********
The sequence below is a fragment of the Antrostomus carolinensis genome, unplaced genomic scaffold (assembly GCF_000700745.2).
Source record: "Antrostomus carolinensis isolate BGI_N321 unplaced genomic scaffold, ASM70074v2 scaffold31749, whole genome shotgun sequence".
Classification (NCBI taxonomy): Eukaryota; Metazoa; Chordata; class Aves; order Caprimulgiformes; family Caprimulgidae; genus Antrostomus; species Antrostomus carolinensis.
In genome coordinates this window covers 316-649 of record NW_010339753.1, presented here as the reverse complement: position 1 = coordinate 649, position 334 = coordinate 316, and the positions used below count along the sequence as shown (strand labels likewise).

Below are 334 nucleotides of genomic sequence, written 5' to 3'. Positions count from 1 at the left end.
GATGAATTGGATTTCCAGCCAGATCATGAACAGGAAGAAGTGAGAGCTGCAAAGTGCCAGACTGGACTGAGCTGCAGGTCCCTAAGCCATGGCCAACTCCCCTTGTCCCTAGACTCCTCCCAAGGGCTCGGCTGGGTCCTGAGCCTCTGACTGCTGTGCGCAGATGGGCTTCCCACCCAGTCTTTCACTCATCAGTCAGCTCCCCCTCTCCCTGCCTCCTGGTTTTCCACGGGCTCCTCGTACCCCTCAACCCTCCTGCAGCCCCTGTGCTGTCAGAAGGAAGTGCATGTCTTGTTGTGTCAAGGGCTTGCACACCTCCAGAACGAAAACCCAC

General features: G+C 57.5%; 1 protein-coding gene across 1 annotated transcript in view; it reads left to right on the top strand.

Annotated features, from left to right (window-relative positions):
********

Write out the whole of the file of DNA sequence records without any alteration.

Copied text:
The sequence below is a fragment of the Antrostomus carolinensis genome, unplaced genomic scaffold (assembly GCF_000700745.2).
Source record: "Antrostomus carolinensis isolate BGI_N321 unplaced genomic scaffold, ASM70074v2 scaffold31749, whole genome shotgun sequence".
Classification (NCBI taxonomy): Eukaryota; Metazoa; Chordata; class Aves; order Caprimulgiformes; family Caprimulgidae; genus Antrostomus; species Antrostomus carolinensis.
In genome coordinates this window covers 316-649 of record NW_010339753.1, presented here as the reverse complement: position 1 = coordinate 649, position 334 = coordinate 316, and the positions used below count along the sequence as shown (strand labels likewise).

Below are 334 nucleotides of genomic sequence, written 5' to 3'. Positions count from 1 at the left end.
GATGAATTGGATTTCCAGCCAGATCATGAACAGGAAGAAGTGAGAGCTGCAAAGTGCCAGACTGGACTGAGCTGCAGGTCCCTAAGCCATGGCCAACTCCCCTTGTCCCTAGACTCCTCCCAAGGGCTCGGCTGGGTCCTGAGCCTCTGACTGCTGTGCGCAGATGGGCTTCCCACCCAGTCTTTCACTCATCAGTCAGCTCCCCCTCTCCCTGCCTCCTGGTTTTCCACGGGCTCCTCGTACCCCTCAACCCTCCTGCAGCCCCTGTGCTGTCAGAAGGAAGTGCATGTCTTGTTGTGTCAAGGGCTTGCACACCTCCAGAACGAAAACCCAC

General features: G+C 57.5%; 1 protein-coding gene across 1 annotated transcript in view; it reads left to right on the top strand.

Annotated features, from left to right (window-relative positions):